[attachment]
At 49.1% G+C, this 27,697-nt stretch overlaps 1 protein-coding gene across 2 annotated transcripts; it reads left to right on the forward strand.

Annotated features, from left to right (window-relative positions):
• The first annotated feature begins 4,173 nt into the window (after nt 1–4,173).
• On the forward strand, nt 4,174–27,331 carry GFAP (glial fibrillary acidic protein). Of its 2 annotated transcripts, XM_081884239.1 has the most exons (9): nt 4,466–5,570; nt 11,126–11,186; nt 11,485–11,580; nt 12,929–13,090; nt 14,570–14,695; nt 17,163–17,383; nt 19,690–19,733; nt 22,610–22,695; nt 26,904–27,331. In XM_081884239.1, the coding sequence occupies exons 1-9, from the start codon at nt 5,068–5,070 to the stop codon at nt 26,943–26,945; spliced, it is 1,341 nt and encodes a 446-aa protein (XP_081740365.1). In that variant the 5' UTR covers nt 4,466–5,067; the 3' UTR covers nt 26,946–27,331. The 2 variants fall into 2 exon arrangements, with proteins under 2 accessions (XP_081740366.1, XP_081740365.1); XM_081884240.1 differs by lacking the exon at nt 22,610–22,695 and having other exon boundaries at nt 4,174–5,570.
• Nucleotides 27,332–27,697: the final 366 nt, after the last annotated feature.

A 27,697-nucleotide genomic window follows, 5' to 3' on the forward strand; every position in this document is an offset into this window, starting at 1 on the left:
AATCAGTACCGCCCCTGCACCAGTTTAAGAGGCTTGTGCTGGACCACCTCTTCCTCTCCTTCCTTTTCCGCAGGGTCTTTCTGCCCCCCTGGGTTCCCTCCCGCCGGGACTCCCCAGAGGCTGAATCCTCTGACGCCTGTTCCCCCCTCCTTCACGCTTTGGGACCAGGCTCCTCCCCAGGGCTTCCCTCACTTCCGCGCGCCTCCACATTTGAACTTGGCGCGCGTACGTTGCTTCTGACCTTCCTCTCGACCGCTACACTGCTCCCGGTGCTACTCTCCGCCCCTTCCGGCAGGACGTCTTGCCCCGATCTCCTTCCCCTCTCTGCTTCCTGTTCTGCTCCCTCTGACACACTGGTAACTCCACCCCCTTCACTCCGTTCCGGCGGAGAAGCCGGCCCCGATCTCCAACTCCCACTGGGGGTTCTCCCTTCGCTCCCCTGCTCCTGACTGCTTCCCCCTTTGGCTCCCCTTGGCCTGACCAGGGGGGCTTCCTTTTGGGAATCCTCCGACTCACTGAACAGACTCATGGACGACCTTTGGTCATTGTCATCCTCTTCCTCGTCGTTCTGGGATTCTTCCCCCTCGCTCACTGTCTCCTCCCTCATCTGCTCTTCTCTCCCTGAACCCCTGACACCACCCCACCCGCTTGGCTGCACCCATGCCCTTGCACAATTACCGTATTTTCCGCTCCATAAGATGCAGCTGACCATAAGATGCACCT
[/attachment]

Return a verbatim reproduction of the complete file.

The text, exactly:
At 49.1% G+C, this 27,697-nt stretch overlaps 1 protein-coding gene across 2 annotated transcripts; it reads left to right on the forward strand.

Annotated features, from left to right (window-relative positions):
• The first annotated feature begins 4,173 nt into the window (after nt 1–4,173).
• On the forward strand, nt 4,174–27,331 carry GFAP (glial fibrillary acidic protein). Of its 2 annotated transcripts, XM_081884239.1 has the most exons (9): nt 4,466–5,570; nt 11,126–11,186; nt 11,485–11,580; nt 12,929–13,090; nt 14,570–14,695; nt 17,163–17,383; nt 19,690–19,733; nt 22,610–22,695; nt 26,904–27,331. In XM_081884239.1, the coding sequence occupies exons 1-9, from the start codon at nt 5,068–5,070 to the stop codon at nt 26,943–26,945; spliced, it is 1,341 nt and encodes a 446-aa protein (XP_081740365.1). In that variant the 5' UTR covers nt 4,466–5,067; the 3' UTR covers nt 26,946–27,331. The 2 variants fall into 2 exon arrangements, with proteins under 2 accessions (XP_081740366.1, XP_081740365.1); XM_081884240.1 differs by lacking the exon at nt 22,610–22,695 and having other exon boundaries at nt 4,174–5,570.
• Nucleotides 27,332–27,697: the final 366 nt, after the last annotated feature.

A 27,697-nucleotide genomic window follows, 5' to 3' on the forward strand; every position in this document is an offset into this window, starting at 1 on the left:
AATCAGTACCGCCCCTGCACCAGTTTAAGAGGCTTGTGCTGGACCACCTCTTCCTCTCCTTCCTTTTCCGCAGGGTCTTTCTGCCCCCCTGGGTTCCCTCCCGCCGGGACTCCCCAGAGGCTGAATCCTCTGACGCCTGTTCCCCCCTCCTTCACGCTTTGGGACCAGGCTCCTCCCCAGGGCTTCCCTCACTTCCGCGCGCCTCCACATTTGAACTTGGCGCGCGTACGTTGCTTCTGACCTTCCTCTCGACCGCTACACTGCTCCCGGTGCTACTCTCCGCCCCTTCCGGCAGGACGTCTTGCCCCGATCTCCTTCCCCTCTCTGCTTCCTGTTCTGCTCCCTCTGACACACTGGTAACTCCACCCCCTTCACTCCGTTCCGGCGGAGAAGCCGGCCCCGATCTCCAACTCCCACTGGGGGTTCTCCCTTCGCTCCCCTGCTCCTGACTGCTTCCCCCTTTGGCTCCCCTTGGCCTGACCAGGGGGGCTTCCTTTTGGGAATCCTCCGACTCACTGAACAGACTCATGGACGACCTTTGGTCATTGTCATCCTCTTCCTCGTCGTTCTGGGATTCTTCCCCCTCGCTCACTGTCTCCTCCCTCATCTGCTCTTCTCTCCCTGAACCCCTGACACCACCCCACCCGCTTGGCTGCACCCATGCCCTTGCACAATTACCGTATTTTCCGCTCCATAAGATGCAGCTGACCATAAGATGCACCT